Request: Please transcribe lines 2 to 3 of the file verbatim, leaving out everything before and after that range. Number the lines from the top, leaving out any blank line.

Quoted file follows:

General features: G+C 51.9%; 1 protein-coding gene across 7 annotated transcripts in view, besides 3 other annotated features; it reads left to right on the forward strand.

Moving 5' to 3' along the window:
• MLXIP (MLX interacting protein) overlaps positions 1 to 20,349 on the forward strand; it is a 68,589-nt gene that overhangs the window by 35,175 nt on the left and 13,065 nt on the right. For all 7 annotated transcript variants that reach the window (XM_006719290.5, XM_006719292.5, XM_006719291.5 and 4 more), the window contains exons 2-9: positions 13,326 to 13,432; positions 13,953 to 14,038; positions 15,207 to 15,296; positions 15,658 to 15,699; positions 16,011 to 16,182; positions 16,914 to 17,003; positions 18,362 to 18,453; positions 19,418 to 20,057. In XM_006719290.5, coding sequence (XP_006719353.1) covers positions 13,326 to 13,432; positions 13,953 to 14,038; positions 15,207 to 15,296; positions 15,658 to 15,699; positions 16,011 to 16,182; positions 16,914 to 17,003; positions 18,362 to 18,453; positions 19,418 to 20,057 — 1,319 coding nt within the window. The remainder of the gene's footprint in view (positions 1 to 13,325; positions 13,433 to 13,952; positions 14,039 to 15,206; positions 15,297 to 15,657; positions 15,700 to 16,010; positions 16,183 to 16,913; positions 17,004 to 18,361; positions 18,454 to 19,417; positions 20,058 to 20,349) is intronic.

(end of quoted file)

Moving 5' to 3' along the window:
• MLXIP (MLX interacting protein) overlaps positions 1 to 20,349 on the forward strand; it is a 68,589-nt gene that overhangs the window by 35,175 nt on the left and 13,065 nt on the right. For all 7 annotated transcript variants that reach the window (XM_006719290.5, XM_006719292.5, XM_006719291.5 and 4 more), the window contains exons 2-9: positions 13,326 to 13,432; positions 13,953 to 14,038; positions 15,207 to 15,296; positions 15,658 to 15,699; positions 16,011 to 16,182; positions 16,914 to 17,003; positions 18,362 to 18,453; positions 19,418 to 20,057. In XM_006719290.5, coding sequence (XP_006719353.1) covers positions 13,326 to 13,432; positions 13,953 to 14,038; positions 15,207 to 15,296; positions 15,658 to 15,699; positions 16,011 to 16,182; positions 16,914 to 17,003; positions 18,362 to 18,453; positions 19,418 to 20,057 — 1,319 coding nt within the window. The remainder of the gene's footprint in view (positions 1 to 13,325; positions 13,433 to 13,952; positions 14,039 to 15,206; positions 15,297 to 15,657; positions 15,700 to 16,010; positions 16,183 to 16,913; positions 17,004 to 18,361; positions 18,454 to 19,417; positions 20,058 to 20,349) is intronic.